float: left;
margin: 0 3px 0 0;
background: url( no-repeat 0 0;
width: 32px;
height: 32px;

.side-sub-follow .em {
float: left;
margin: 0 3px 0 0;
background: url( no-repeat 0 0;
width: 32px;
height: 32px;

.side-sub-follow .rss {
float: left;
margin: 0 3px 0 0;
background: url( no-repeat 0 0;
width: 32px;
height: 32px;

.ss-clearer {
clear: both;
line-height: 0!important;
font-size: 0!important;
height: 0!important;
In the code above you will see many similar “chunks” of CSS. There is one for each social profile that we want to link to. It should be obvious by the name of the CSS class and the name of the image what social site (or icon type) it is defining. You can name the classes whatever you like, just as long as they match up with the HTML code that we place in the text widget later.

Of course, you may need to add or remove some classes to represent the list of profiles you plan to link out to. And naturally you will have to modify the path to the icons, plus modify the width and height values for each if necessary.

The “ss-clearer” class is just used to maintain proper whitespace around the set of icons.

3. Adding The HTML Into A Sidebar Widget Is The Next Step In The Process
Once you have the CSS code in place and saved, we can now move on to adding the HTML into a text widget.

Head over to “Appearance” and then “Widgets.” Drag and drop a text widget into place. In my theme I have a section called “Primary Sidebar” where I placed mine. Your theme will likely differ in what it is called. If you aren’t sure where the text widget appears on your site, then just place it, add some dummy text, click the “Save” button, and then visit (or refresh) the site to see.

Add a title. I use “Subscribe & Follow.” Then place the HTML below, making sure to modify it for your needs. Note that just because it is called a “text” widget, HTML will also work. You’ll see that you can include “Arbitrary text or HTML” within the widget.

<div class=”side-social”>
<p><a href=”” target=”_blank” class=”fb”></a></p>
<p><a href=”” target=”_blank” class=”yt”></a></p>
<p><a href=”” target=”_blank” class=”gp”></a></p>
<p><a href=”” target=”_blank” class=”tw”></a></p>
<p><a href=”” target=”_blank” class=”em”></a></p>
<p><a href=”” target=”_blank” class=”rss”></a></p>
<p><br class=”ss-clearer”></p>

As you can see, I used class names that match exactly with the ones used in the CSS code in the previous step. This makes it so the browser knows the path to the images that are to be used and how they are to be displayed, etc.

You also want to be sure to modify the URLs to match those for your profiles and pages on the social sites. Plus of course you want to add and remove “code chunks” to reflect the social sites that you want to link out to.

It’s common to place these in the sidebar and widgets are a very easy way to make that happen, but you can also place them in other widget locations. On one of my sites, I include them in the footer widget area for example.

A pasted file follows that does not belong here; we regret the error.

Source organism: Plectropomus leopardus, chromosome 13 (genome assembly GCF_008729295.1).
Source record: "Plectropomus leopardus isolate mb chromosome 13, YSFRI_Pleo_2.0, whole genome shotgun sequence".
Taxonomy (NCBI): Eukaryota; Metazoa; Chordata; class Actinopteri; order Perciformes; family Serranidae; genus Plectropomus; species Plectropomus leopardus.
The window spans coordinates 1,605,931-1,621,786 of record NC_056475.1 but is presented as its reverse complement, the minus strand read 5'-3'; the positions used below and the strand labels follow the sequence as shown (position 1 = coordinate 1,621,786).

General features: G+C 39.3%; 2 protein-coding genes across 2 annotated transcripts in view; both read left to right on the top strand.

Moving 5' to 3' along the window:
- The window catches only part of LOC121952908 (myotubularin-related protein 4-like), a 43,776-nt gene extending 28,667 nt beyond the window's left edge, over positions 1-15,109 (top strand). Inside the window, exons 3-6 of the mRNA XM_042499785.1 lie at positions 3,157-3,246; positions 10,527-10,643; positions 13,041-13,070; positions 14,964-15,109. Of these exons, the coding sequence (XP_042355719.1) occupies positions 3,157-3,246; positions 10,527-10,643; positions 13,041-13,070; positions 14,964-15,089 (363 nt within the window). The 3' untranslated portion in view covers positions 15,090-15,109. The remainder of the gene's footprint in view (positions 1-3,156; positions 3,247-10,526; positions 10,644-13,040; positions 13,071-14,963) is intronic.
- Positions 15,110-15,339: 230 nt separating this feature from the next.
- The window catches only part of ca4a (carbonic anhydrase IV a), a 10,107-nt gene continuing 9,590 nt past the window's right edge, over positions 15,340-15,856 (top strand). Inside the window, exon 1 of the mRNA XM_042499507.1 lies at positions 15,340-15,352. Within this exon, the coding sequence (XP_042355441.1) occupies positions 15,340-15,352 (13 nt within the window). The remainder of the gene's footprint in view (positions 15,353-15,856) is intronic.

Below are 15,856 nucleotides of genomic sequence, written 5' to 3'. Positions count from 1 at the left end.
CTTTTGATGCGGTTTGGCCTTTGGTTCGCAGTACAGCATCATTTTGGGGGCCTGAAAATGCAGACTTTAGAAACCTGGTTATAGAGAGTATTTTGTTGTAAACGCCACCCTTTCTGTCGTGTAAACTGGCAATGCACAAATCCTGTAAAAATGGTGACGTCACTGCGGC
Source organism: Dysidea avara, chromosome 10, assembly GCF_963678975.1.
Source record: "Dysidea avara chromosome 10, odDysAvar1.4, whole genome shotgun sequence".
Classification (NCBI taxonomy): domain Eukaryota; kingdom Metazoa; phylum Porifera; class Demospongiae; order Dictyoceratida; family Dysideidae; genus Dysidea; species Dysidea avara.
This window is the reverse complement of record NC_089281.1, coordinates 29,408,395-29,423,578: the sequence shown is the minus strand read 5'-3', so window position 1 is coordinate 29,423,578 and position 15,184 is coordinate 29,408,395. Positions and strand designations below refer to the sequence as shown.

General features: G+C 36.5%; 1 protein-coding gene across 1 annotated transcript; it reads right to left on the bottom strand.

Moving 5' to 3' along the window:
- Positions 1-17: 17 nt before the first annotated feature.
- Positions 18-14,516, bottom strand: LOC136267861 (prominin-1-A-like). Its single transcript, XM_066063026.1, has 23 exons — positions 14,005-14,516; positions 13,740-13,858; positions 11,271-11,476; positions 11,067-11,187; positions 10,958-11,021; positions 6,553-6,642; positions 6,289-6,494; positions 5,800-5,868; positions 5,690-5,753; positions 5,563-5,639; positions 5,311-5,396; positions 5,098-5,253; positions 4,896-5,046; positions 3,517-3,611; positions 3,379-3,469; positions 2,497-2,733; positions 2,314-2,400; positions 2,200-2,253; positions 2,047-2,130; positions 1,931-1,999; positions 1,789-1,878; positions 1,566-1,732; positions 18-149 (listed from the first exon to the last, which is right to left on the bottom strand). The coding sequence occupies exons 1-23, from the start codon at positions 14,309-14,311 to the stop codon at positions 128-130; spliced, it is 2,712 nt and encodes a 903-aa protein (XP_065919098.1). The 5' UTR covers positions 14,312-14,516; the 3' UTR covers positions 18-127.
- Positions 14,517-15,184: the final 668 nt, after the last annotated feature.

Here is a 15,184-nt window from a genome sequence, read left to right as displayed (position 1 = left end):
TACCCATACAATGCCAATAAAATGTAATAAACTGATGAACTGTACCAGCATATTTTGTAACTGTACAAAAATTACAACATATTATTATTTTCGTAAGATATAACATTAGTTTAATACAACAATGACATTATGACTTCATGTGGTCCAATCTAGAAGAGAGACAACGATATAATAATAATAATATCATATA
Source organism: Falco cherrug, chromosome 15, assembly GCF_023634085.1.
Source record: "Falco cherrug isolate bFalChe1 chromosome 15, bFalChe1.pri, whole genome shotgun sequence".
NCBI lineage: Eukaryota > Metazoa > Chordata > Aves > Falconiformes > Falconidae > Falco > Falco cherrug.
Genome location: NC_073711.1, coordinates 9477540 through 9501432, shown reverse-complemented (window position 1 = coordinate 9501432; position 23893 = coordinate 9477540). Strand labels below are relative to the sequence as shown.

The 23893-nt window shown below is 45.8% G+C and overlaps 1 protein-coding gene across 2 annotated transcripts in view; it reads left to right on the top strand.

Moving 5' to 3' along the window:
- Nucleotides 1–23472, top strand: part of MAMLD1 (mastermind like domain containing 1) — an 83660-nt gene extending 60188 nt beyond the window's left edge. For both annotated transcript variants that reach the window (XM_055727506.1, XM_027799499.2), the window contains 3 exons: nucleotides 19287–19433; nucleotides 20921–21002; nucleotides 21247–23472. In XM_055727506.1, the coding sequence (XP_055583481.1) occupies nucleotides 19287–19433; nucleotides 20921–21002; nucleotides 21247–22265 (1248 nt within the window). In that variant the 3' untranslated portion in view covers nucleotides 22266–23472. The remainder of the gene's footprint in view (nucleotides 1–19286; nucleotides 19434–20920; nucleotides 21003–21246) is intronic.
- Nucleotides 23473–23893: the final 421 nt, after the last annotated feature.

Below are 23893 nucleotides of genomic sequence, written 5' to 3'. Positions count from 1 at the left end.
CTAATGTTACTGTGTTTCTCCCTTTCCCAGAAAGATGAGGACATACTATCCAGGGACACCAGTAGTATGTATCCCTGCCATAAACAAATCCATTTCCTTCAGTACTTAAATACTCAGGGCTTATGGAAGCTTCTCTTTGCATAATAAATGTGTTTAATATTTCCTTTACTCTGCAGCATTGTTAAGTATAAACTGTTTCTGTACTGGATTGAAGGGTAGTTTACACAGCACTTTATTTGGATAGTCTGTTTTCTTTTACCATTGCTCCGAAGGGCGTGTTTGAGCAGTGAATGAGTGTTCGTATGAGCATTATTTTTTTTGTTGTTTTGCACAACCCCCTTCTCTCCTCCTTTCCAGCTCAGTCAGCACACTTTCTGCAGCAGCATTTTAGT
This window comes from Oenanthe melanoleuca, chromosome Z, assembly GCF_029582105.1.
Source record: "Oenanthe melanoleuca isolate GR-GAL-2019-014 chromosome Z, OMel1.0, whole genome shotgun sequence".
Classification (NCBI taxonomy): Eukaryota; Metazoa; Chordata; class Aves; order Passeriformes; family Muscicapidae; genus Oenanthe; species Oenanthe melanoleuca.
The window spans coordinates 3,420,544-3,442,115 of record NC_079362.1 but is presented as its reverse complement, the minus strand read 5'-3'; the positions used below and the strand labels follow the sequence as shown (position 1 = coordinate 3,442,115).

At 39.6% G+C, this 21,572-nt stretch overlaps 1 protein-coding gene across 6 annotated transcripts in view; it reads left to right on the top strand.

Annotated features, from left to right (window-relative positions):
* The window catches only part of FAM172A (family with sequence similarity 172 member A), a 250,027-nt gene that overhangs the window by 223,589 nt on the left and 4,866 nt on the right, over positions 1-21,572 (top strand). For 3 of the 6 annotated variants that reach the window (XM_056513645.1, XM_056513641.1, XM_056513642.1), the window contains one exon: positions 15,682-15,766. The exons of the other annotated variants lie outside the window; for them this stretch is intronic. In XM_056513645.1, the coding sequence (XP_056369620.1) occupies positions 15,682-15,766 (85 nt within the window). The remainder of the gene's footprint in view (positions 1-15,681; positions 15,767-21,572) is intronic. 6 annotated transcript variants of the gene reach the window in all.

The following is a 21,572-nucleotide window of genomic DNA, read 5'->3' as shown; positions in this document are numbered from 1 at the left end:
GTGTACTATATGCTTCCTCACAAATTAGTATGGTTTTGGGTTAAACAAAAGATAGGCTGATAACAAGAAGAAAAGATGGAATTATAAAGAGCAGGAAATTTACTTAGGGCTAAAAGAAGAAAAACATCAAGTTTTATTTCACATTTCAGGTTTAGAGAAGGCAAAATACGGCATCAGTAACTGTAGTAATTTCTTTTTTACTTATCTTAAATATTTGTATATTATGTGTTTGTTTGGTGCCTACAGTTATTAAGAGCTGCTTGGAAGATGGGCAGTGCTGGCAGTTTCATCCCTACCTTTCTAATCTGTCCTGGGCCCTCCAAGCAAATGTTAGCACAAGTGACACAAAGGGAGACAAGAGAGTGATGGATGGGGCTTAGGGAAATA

Troubleshooting The Subcribe And Follow Box
I find it easiest just adding one icon at a time. I will first place the CSS and then add the HTML. After testing and everything looks correct, I will move onto another icon. This makes it so that there is less code to “break.” Forgetting to close just one HTML tag can make the entire page look messed up, especially when using “div” tags. Therefore working with just one chunk of code at a time can make troubleshooting easier.

If you find that things just aren’t showing up regardless of what modifications you are making, it might have to do with caching or storing “static” files on a content delivery network.

For the most part, CSS files aren’t modified. They certainly aren’t modified regularly so they are cached often. Caching means that the assumed version of the file will be used to prevent reloading it for every page request. Until a certain event occurs, like manually clearing the cache, or a certain time frame is reached, the “old” CSS file will be used. If you are using a caching plugin, you can either wait it out or clear the cache. Pressing Ctrl+F5 might also force a hard refresh of the web page.

Another thing that might be going on is the CSS file is spread across a content delivery network. What this means is that an old version of the file is being used and is being loaded from a server close to your geographic location. You may already know this because you set it up. At any rate, it might take a few minutes for the CDN to get the updated version. This can be aggravating when making multiple changes. You might be able to login to your CDN and force an update of specific files with the click of a button. Check to see. It’s one extra step but when you get in the rythm it should be fine.

When all is said and done, you should have a nice strip of icons in your WordPress sidebar allowing people to subscribe and follow you on the web.